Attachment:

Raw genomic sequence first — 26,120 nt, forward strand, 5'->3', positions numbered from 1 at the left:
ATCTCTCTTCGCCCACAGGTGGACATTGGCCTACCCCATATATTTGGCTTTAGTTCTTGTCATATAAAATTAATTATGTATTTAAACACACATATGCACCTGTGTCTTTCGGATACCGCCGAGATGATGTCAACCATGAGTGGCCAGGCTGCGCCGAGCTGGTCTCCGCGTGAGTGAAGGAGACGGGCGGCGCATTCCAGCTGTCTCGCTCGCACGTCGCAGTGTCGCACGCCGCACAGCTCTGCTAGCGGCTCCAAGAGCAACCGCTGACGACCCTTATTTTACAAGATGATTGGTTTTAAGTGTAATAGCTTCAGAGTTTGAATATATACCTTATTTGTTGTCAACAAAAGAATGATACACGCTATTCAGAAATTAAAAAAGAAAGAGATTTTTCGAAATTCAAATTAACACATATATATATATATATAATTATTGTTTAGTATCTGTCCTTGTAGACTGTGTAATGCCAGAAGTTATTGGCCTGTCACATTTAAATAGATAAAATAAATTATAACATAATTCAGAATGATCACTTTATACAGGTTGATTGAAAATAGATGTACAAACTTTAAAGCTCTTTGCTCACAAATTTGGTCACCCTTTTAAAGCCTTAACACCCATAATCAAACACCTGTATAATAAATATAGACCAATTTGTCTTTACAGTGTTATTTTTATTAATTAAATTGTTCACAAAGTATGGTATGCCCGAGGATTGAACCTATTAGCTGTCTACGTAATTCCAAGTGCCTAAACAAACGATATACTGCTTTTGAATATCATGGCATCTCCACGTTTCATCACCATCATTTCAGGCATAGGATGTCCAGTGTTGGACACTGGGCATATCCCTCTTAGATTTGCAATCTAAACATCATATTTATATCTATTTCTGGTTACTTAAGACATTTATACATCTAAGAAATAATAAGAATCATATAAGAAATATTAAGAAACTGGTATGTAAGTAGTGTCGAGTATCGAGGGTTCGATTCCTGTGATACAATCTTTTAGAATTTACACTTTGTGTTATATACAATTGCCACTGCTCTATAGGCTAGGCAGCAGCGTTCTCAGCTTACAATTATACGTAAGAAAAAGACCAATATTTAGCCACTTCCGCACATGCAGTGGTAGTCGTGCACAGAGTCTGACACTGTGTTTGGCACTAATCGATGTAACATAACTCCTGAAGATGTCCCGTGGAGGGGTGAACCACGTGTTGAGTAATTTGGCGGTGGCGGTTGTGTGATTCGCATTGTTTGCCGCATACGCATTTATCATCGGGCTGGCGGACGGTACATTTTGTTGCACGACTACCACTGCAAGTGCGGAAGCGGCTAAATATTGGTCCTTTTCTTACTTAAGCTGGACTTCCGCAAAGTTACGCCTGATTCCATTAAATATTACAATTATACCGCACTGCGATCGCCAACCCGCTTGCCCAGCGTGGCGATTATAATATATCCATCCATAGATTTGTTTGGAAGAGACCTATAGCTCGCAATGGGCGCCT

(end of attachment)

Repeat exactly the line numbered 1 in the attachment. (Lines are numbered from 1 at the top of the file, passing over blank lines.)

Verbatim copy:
Raw genomic sequence first — 26,120 nt, forward strand, 5'->3', positions numbered from 1 at the left: